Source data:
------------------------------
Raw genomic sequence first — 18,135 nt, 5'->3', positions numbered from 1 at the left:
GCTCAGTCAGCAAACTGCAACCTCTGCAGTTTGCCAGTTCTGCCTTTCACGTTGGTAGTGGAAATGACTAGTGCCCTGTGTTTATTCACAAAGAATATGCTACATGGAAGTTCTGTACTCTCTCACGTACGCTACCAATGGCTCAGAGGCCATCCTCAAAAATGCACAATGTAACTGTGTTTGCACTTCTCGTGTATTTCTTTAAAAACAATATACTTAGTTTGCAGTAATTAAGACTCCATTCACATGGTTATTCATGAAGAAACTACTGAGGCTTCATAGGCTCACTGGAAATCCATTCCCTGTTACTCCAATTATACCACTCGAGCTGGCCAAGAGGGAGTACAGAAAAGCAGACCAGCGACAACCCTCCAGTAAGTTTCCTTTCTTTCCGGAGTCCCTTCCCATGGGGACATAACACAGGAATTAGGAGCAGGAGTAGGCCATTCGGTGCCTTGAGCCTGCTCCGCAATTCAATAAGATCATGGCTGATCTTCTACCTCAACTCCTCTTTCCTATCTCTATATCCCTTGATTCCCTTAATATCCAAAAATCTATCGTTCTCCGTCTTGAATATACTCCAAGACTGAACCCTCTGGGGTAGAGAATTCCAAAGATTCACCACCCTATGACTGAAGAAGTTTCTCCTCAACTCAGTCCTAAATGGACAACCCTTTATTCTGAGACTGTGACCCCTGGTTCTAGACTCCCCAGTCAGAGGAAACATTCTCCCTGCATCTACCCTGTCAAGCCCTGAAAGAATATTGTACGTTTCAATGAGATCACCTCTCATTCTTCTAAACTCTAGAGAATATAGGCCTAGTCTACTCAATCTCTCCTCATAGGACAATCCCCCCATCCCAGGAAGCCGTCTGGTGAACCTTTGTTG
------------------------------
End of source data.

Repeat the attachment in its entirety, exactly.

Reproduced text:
Raw genomic sequence first — 18,135 nt, 5'->3', positions numbered from 1 at the left:
GCTCAGTCAGCAAACTGCAACCTCTGCAGTTTGCCAGTTCTGCCTTTCACGTTGGTAGTGGAAATGACTAGTGCCCTGTGTTTATTCACAAAGAATATGCTACATGGAAGTTCTGTACTCTCTCACGTACGCTACCAATGGCTCAGAGGCCATCCTCAAAAATGCACAATGTAACTGTGTTTGCACTTCTCGTGTATTTCTTTAAAAACAATATACTTAGTTTGCAGTAATTAAGACTCCATTCACATGGTTATTCATGAAGAAACTACTGAGGCTTCATAGGCTCACTGGAAATCCATTCCCTGTTACTCCAATTATACCACTCGAGCTGGCCAAGAGGGAGTACAGAAAAGCAGACCAGCGACAACCCTCCAGTAAGTTTCCTTTCTTTCCGGAGTCCCTTCCCATGGGGACATAACACAGGAATTAGGAGCAGGAGTAGGCCATTCGGTGCCTTGAGCCTGCTCCGCAATTCAATAAGATCATGGCTGATCTTCTACCTCAACTCCTCTTTCCTATCTCTATATCCCTTGATTCCCTTAATATCCAAAAATCTATCGTTCTCCGTCTTGAATATACTCCAAGACTGAACCCTCTGGGGTAGAGAATTCCAAAGATTCACCACCCTATGACTGAAGAAGTTTCTCCTCAACTCAGTCCTAAATGGACAACCCTTTATTCTGAGACTGTGACCCCTGGTTCTAGACTCCCCAGTCAGAGGAAACATTCTCCCTGCATCTACCCTGTCAAGCCCTGAAAGAATATTGTACGTTTCAATGAGATCACCTCTCATTCTTCTAAACTCTAGAGAATATAGGCCTAGTCTACTCAATCTCTCCTCATAGGACAATCCCCCCATCCCAGGAAGCCGTCTGGTGAACCTTTGTTG